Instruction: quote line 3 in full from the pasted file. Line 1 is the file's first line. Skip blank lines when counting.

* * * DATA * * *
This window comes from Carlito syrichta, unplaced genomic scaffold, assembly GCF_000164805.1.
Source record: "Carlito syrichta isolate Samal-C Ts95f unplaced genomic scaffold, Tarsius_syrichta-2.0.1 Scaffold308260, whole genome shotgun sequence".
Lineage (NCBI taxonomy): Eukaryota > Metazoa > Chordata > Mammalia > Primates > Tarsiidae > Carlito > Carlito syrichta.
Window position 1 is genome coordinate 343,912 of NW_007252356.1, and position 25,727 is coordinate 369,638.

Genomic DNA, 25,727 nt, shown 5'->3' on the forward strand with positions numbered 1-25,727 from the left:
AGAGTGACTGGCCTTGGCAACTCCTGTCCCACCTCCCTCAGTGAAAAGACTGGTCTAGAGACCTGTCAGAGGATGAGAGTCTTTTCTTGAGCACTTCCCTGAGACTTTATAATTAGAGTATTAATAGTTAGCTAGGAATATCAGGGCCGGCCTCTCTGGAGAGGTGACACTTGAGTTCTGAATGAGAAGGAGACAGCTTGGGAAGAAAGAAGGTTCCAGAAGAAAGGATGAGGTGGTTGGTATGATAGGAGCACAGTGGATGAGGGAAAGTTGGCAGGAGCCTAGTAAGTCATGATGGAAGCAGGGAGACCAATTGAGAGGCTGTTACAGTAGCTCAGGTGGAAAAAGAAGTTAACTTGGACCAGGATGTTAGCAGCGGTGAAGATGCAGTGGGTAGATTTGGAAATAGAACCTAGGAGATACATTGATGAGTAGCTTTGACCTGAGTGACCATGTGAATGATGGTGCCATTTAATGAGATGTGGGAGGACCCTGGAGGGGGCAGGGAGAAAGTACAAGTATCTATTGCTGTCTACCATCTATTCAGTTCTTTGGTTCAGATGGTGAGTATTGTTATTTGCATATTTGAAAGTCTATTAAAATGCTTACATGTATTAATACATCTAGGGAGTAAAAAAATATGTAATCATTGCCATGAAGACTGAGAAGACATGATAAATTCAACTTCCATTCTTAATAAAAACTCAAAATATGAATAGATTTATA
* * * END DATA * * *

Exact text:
Lineage (NCBI taxonomy): Eukaryota > Metazoa > Chordata > Mammalia > Primates > Tarsiidae > Carlito > Carlito syrichta.